A go-around or missed approach is when a landing is aborted at the last minute, on final approach. Instead of touching down on the runway, the plane overshoots it and climbs to a given height before recommencing its approach and landing sequence from the beginning.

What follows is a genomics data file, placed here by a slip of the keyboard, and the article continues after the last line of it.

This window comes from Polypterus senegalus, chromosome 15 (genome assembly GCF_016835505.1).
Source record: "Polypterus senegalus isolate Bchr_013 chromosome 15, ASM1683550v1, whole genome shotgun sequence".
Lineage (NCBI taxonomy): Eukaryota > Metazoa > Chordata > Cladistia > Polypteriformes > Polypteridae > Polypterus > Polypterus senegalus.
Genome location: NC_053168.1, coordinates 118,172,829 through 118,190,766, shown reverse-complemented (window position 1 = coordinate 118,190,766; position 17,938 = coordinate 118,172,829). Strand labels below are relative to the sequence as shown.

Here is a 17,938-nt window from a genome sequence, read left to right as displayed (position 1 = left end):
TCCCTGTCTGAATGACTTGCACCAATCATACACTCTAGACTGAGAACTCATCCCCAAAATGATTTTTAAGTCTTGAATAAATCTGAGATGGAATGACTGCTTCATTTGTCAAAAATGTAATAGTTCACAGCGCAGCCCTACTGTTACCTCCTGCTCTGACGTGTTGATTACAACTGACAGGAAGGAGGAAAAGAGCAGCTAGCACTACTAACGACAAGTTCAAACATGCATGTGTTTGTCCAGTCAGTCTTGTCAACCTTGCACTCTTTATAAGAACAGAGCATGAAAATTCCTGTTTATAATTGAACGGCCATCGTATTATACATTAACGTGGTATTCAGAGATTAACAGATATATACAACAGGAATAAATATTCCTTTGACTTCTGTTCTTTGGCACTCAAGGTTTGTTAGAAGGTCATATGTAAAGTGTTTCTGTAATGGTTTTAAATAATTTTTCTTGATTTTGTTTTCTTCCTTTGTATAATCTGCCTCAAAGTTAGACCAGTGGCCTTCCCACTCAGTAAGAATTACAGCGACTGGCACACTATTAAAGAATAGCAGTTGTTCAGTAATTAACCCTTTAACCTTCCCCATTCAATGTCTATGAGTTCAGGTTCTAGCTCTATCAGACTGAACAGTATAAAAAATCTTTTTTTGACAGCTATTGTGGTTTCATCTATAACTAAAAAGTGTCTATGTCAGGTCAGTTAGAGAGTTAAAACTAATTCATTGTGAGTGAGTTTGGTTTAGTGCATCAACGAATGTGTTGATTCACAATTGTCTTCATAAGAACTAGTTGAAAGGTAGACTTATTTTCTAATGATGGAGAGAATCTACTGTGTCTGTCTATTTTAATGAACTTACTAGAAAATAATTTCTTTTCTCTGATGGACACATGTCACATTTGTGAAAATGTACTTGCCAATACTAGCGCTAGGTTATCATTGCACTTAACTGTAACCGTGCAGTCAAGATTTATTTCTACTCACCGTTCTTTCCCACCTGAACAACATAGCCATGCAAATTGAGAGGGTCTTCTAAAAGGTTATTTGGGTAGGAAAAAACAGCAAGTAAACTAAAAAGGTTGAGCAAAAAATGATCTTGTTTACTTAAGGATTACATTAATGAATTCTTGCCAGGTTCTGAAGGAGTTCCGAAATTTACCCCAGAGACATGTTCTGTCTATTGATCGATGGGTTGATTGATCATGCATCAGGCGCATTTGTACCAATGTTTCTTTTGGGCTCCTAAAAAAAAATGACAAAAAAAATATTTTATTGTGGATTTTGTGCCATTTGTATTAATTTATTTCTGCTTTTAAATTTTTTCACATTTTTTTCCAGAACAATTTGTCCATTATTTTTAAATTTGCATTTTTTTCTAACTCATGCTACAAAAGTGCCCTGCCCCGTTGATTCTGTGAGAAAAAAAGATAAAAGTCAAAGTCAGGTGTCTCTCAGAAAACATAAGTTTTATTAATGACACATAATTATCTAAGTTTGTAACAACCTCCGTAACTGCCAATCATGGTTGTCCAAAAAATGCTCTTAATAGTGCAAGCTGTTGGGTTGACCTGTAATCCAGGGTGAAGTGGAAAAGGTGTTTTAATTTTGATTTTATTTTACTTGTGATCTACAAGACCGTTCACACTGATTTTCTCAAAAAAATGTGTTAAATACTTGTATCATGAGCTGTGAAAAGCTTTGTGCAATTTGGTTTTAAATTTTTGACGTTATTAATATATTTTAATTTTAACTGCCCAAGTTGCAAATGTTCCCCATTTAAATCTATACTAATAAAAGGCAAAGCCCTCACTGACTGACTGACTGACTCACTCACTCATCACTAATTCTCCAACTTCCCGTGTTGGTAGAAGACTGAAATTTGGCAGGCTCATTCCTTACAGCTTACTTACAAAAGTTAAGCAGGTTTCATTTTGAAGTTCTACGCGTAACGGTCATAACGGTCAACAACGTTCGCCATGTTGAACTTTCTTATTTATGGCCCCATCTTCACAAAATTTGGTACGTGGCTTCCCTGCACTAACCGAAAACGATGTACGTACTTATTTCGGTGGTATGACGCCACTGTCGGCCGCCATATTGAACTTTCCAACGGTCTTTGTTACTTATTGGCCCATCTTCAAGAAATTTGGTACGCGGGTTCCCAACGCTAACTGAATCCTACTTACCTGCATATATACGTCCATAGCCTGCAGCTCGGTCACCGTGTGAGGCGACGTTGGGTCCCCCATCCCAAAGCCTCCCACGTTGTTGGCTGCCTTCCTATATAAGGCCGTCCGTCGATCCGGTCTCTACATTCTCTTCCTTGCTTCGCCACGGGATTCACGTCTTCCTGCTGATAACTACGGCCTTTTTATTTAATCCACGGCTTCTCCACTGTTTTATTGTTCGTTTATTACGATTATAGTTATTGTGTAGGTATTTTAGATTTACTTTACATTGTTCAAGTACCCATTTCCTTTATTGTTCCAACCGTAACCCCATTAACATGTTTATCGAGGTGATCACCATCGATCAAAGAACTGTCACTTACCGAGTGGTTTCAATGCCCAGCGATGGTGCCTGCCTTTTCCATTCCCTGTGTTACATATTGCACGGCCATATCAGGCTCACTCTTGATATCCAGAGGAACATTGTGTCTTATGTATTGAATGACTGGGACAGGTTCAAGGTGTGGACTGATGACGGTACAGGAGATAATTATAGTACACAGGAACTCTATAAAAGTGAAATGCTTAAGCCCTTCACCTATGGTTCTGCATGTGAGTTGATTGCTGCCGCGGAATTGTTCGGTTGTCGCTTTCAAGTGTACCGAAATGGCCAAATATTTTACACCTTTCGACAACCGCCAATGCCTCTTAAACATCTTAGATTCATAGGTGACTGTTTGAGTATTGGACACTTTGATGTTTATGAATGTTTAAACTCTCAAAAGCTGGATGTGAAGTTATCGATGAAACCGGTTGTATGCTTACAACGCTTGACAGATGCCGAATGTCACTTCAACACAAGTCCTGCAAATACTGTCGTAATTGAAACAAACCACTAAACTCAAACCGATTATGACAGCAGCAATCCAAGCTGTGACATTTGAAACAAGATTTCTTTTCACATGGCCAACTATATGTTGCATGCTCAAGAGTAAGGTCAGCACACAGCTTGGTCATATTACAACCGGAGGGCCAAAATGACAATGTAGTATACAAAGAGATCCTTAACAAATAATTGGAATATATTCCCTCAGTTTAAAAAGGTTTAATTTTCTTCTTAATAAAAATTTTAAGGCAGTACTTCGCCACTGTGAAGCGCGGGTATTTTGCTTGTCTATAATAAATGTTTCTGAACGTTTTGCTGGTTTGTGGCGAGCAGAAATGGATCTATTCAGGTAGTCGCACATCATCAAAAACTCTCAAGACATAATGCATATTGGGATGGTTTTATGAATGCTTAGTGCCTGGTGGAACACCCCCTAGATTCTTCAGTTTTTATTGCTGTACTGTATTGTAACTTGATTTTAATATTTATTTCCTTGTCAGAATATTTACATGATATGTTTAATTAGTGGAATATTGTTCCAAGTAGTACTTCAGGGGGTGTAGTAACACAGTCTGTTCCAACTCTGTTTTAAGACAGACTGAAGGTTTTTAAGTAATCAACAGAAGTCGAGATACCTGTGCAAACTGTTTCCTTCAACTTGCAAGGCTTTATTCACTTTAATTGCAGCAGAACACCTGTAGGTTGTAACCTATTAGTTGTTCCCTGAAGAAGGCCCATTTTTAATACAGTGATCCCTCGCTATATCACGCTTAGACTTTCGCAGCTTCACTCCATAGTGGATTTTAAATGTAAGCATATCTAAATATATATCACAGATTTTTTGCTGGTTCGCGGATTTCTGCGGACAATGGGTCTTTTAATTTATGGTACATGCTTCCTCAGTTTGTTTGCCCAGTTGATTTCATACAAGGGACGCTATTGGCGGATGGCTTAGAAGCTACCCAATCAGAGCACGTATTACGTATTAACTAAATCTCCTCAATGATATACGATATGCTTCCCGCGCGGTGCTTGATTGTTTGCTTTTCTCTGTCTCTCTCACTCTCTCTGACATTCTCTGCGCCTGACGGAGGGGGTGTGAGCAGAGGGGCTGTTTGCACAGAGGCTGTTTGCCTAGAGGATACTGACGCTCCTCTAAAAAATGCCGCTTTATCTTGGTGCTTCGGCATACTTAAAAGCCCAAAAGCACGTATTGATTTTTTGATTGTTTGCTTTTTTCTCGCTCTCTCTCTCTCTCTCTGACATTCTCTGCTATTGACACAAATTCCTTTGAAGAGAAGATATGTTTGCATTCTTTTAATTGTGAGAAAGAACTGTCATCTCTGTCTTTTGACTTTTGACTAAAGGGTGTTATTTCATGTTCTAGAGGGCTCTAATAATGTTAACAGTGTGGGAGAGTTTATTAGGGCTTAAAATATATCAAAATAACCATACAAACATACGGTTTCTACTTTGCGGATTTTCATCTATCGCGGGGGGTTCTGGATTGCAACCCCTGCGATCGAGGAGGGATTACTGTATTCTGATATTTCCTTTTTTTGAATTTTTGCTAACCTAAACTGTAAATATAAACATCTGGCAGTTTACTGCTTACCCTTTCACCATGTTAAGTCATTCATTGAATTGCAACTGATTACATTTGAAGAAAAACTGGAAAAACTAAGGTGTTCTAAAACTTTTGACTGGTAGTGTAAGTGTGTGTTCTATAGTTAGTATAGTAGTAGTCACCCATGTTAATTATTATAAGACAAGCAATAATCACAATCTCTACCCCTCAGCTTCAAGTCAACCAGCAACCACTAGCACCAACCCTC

Standard go-around procedures are included in every airfield’s published approach instructions for pilots. In some situations, the air traffic controller needs to provide additional instructions in order to maintain separation from other aircraft. A go-around may be initiated by either the pilot or the air traffic controller. The most common reason for making one is that the aircraft is not stable enough on its final approach. At this point the pilot has to reduce the plane’s speed and height, and put it into so-called landing configuration: flaps open, undercarriage down. If any parameter is incorrect as the runway approaches, the landing has to be abandoned. Unexpected changes in weather conditions during final approach may also force a go-around, as can circumstances on the ground – disruption of the signal from the instrument landing system by the tail of a taxiing aircraft, for instance. Or the air traffic controller may have to withdraw landing clearance because the previous aircraft using the runway has not left it in time. At busy airports like Schiphol, approaching aircraft are lined up as efficiently as possible, but always with a minimum separation of three nautical miles (about 5.5 kilometres). If a landing aircraft fails to clear the runway quickly enough, the one behind may have to make a go-around. For the runway controller, it is important to determine the risk of a conflict with other aircraft as quickly as possible and to give any additional instructions needed to avoid it. The approach controller then has to guide the aircraft affected back into the queue of flights waiting to land.